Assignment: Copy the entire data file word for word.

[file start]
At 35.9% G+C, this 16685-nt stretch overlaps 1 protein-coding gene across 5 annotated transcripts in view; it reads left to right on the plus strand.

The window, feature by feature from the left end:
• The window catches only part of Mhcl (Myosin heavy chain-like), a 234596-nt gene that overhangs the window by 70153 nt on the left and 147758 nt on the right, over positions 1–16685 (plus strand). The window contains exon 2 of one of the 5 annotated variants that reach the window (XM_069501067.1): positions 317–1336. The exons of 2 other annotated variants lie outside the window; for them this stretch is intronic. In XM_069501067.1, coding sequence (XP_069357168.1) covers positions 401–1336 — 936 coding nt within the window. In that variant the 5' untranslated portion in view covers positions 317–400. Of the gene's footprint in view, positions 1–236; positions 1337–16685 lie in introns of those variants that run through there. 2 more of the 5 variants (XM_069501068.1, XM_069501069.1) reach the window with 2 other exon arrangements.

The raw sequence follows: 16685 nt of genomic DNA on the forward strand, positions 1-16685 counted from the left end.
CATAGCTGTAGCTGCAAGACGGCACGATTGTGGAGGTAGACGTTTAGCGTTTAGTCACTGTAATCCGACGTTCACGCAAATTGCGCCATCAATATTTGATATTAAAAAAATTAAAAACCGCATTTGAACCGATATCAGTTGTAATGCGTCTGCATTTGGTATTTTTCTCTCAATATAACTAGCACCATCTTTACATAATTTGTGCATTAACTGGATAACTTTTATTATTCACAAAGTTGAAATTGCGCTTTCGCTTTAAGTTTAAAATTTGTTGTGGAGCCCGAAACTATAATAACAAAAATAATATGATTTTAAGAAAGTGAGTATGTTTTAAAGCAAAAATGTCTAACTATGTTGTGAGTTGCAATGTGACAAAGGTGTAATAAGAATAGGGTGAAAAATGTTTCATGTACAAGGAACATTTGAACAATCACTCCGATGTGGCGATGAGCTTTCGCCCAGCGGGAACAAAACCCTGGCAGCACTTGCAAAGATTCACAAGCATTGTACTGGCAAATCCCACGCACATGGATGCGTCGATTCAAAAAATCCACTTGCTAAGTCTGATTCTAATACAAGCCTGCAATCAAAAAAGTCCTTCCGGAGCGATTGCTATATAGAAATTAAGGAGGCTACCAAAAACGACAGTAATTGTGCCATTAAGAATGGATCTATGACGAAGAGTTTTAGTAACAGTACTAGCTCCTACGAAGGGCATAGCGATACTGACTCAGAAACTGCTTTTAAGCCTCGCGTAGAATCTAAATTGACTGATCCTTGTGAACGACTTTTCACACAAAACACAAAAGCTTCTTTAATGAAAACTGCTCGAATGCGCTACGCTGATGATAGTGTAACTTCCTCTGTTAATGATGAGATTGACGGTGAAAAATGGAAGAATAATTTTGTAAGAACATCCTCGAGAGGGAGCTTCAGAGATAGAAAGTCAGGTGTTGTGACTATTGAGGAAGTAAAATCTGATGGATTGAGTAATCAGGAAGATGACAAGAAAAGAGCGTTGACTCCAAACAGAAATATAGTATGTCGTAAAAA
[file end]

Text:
At 35.9% G+C, this 16685-nt stretch overlaps 1 protein-coding gene across 5 annotated transcripts in view; it reads left to right on the plus strand.

The window, feature by feature from the left end:
• The window catches only part of Mhcl (Myosin heavy chain-like), a 234596-nt gene that overhangs the window by 70153 nt on the left and 147758 nt on the right, over positions 1–16685 (plus strand). The window contains exon 2 of one of the 5 annotated variants that reach the window (XM_069501067.1): positions 317–1336. The exons of 2 other annotated variants lie outside the window; for them this stretch is intronic. In XM_069501067.1, coding sequence (XP_069357168.1) covers positions 401–1336 — 936 coding nt within the window. In that variant the 5' untranslated portion in view covers positions 317–400. Of the gene's footprint in view, positions 1–236; positions 1337–16685 lie in introns of those variants that run through there. 2 more of the 5 variants (XM_069501068.1, XM_069501069.1) reach the window with 2 other exon arrangements.

The raw sequence follows: 16685 nt of genomic DNA on the forward strand, positions 1-16685 counted from the left end.
CATAGCTGTAGCTGCAAGACGGCACGATTGTGGAGGTAGACGTTTAGCGTTTAGTCACTGTAATCCGACGTTCACGCAAATTGCGCCATCAATATTTGATATTAAAAAAATTAAAAACCGCATTTGAACCGATATCAGTTGTAATGCGTCTGCATTTGGTATTTTTCTCTCAATATAACTAGCACCATCTTTACATAATTTGTGCATTAACTGGATAACTTTTATTATTCACAAAGTTGAAATTGCGCTTTCGCTTTAAGTTTAAAATTTGTTGTGGAGCCCGAAACTATAATAACAAAAATAATATGATTTTAAGAAAGTGAGTATGTTTTAAAGCAAAAATGTCTAACTATGTTGTGAGTTGCAATGTGACAAAGGTGTAATAAGAATAGGGTGAAAAATGTTTCATGTACAAGGAACATTTGAACAATCACTCCGATGTGGCGATGAGCTTTCGCCCAGCGGGAACAAAACCCTGGCAGCACTTGCAAAGATTCACAAGCATTGTACTGGCAAATCCCACGCACATGGATGCGTCGATTCAAAAAATCCACTTGCTAAGTCTGATTCTAATACAAGCCTGCAATCAAAAAAGTCCTTCCGGAGCGATTGCTATATAGAAATTAAGGAGGCTACCAAAAACGACAGTAATTGTGCCATTAAGAATGGATCTATGACGAAGAGTTTTAGTAACAGTACTAGCTCCTACGAAGGGCATAGCGATACTGACTCAGAAACTGCTTTTAAGCCTCGCGTAGAATCTAAATTGACTGATCCTTGTGAACGACTTTTCACACAAAACACAAAAGCTTCTTTAATGAAAACTGCTCGAATGCGCTACGCTGATGATAGTGTAACTTCCTCTGTTAATGATGAGATTGACGGTGAAAAATGGAAGAATAATTTTGTAAGAACATCCTCGAGAGGGAGCTTCAGAGATAGAAAGTCAGGTGTTGTGACTATTGAGGAAGTAAAATCTGATGGATTGAGTAATCAGGAAGATGACAAGAAAAGAGCGTTGACTCCAAACAGAAATATAGTATGTCGTAAAAA